AMHERST – An Amherst woman of Jamaican heritage is disappointed her comments about her home country were misquoted by Cumberland North’s MLA.
Donna Gogan issued a statement Tuesday pointing out Elizabeth Smith-McCrossin misrepresented her comments when she spoke to the provincial legislature last week about the province’s cannabis legislation.
“I am a proud Jamaican and her comments are completely inaccurate,” Gogan said in a statement to the Amherst News. “I sincerely apologize to my fellow Jamaican citizens for the negative impact of Elizabeth’s misrepresentation of my comments on our land and the beautiful, hardworking Jamaican people.”
Gogan moved to Canada from Jamaica in 1995. She operates a downtown Amherst restaurant featuring Caribbean cuisine. Since the comments were made in the legislature last week she has had numerous people come into the restaurant to offering their apologies for what happened.
She doesn’t want people to think she’s not proud of her heritage.
“I love Jamaica and am proud of my country,” she said. “I don’t want people to think that I am not.”
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She said what she told the MLA was that from her experiences living in Jamaica and Canada that people who smoke a lot of marijuana “seem to be less productive,” but she went on to say she also knows of people who smoke pot that live normal productive lives and you’d never know they used marijuana.
She told the MLA that in Jamaica it’s mostly Rastafarians who smoke pot as a religious ritual.
“I have 17 nieces and nephews in Jamaica and none of them smoke dope,” Gogan said.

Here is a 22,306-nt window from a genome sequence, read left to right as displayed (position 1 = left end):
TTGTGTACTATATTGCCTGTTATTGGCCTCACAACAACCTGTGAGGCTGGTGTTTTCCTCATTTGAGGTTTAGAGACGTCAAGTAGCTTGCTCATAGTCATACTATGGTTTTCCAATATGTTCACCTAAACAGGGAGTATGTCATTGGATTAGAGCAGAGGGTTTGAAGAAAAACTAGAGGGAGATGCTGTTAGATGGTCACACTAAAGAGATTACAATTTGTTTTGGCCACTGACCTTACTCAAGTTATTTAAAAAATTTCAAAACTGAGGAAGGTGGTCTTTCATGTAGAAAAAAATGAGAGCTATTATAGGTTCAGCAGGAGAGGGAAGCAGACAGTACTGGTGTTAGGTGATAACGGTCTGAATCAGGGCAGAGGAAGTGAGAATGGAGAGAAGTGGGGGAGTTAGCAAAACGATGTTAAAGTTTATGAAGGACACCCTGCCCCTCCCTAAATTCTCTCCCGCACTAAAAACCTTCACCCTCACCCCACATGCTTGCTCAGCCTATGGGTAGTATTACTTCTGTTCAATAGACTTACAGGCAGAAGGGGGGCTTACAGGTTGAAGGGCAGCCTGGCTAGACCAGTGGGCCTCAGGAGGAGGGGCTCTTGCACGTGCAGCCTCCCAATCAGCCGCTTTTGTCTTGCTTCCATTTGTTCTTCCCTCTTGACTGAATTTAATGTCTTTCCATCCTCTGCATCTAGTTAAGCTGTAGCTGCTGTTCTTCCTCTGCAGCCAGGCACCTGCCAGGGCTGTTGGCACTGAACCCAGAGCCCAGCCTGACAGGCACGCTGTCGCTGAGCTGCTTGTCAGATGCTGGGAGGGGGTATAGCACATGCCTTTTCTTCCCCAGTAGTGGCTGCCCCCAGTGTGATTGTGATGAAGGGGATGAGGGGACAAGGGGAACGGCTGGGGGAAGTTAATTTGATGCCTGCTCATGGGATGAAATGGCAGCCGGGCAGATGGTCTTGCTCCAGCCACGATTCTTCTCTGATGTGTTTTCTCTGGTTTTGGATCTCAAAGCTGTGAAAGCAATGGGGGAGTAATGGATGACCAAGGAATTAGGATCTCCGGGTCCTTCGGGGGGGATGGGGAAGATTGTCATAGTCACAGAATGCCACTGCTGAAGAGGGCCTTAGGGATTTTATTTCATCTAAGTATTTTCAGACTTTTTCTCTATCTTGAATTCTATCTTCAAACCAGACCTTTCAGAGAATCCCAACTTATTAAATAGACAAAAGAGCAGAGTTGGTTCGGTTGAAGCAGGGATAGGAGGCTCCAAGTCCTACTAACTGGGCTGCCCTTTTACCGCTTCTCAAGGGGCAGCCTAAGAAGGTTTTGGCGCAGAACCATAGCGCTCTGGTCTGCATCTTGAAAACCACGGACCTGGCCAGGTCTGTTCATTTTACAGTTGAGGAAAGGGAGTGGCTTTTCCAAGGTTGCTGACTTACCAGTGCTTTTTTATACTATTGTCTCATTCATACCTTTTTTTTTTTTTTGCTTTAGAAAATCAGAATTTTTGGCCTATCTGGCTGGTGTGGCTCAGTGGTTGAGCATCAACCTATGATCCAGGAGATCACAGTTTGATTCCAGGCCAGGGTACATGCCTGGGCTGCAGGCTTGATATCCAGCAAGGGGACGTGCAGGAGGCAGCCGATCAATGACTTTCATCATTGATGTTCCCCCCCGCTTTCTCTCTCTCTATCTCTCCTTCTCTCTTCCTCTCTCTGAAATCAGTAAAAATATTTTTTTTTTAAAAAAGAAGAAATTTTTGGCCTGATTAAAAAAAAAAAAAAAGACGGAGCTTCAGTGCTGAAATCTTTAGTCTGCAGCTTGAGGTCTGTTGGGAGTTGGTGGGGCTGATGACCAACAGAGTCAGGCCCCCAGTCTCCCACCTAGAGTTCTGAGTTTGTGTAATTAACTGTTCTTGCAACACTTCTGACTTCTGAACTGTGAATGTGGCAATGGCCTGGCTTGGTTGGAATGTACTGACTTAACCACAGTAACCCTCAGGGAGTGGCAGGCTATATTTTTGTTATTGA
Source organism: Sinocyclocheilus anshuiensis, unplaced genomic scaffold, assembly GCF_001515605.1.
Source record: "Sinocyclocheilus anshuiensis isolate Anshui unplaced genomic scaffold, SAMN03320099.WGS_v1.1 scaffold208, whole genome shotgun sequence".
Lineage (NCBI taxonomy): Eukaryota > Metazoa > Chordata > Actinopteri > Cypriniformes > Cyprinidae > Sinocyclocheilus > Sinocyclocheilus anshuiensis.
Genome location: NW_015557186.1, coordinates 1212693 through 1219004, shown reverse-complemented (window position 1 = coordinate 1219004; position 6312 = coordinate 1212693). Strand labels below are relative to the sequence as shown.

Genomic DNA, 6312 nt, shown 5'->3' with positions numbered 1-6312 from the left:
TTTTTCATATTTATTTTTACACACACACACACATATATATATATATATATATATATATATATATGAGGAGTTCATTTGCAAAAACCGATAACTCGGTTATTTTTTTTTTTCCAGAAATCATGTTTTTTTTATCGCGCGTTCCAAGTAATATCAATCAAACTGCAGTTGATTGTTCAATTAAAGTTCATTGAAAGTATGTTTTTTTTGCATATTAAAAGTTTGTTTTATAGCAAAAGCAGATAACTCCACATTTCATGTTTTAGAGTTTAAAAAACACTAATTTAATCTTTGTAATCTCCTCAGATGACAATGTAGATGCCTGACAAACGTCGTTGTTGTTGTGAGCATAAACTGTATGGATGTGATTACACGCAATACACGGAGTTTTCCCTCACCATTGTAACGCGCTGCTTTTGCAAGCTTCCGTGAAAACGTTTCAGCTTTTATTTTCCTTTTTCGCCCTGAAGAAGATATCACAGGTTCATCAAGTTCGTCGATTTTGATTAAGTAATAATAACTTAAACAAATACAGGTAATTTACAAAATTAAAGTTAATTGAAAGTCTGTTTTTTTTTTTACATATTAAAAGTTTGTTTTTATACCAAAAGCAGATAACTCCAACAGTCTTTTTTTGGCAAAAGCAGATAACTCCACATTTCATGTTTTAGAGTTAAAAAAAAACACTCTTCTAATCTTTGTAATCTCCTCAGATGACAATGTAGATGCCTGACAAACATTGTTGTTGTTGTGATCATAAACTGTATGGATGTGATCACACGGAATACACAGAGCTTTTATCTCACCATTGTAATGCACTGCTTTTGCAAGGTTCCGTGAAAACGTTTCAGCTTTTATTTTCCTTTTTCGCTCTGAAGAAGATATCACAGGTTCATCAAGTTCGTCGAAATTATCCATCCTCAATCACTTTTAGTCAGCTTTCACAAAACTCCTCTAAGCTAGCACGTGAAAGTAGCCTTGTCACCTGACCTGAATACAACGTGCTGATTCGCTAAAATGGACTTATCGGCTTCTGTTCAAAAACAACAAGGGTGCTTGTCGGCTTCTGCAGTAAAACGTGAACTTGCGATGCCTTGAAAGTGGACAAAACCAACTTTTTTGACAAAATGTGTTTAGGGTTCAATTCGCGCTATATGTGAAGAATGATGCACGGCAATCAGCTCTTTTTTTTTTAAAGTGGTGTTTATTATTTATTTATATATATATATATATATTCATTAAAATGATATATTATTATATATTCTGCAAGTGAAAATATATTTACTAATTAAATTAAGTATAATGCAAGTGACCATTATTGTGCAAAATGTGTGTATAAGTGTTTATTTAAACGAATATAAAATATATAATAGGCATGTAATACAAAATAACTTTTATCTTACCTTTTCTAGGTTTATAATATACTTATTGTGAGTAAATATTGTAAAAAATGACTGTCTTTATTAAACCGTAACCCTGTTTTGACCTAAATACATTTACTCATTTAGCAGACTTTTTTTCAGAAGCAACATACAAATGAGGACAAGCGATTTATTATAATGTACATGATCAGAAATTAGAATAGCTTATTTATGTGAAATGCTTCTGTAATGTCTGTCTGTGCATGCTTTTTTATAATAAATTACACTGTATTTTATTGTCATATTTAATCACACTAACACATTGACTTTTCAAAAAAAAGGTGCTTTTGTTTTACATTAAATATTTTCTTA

Smith-McCrossin, who was first elected as Cumberland North MLA last spring and is one of five candidates for the party’s leadership, told the legislature that her Jamaican friend in Amherst told her that smoking marijuana is completely accepted in Jamaica and because of that there’s a completely different work ethic and very low productivity.
The MLA was quick to apologize for making the comments, saying she was sorry if they were hurtful. She said she would never have made the comments if she’d known they were offensive.
On Tuesday, Smith-McCrossin repeated her apology.
“I apologized to my good friend in person and I am apologizing to her again, this time in public,” the MLA said. “She is a good person who never asked to be in the spotlight until I mistakenly put her there last week. Donna and her family are very dear to me.”
Olive Phillips, president of the Jamaican Cultural Association of Nova Scotia, said Smith-McCrossin’s comments have angered her community. She told the CBC she has had numerous phone calls asking what she’s going to do about it.
Phillips, who moved to Canada in 1968 and is a retired school teacher, said Smith-McCrossin’s comments have no basis in fact. Her association is suggesting the MLA retract her comments and take sensitivity training.
The MLA’s comments have also generated headlines in Kingston, Jamaica’s The Gleaner. Headlines in the paper talked about Smith-McCrossin taking heat “over claim that ganja makes Jamaicans unproductive,” while letters to the editor questioned the sincerity of the apology.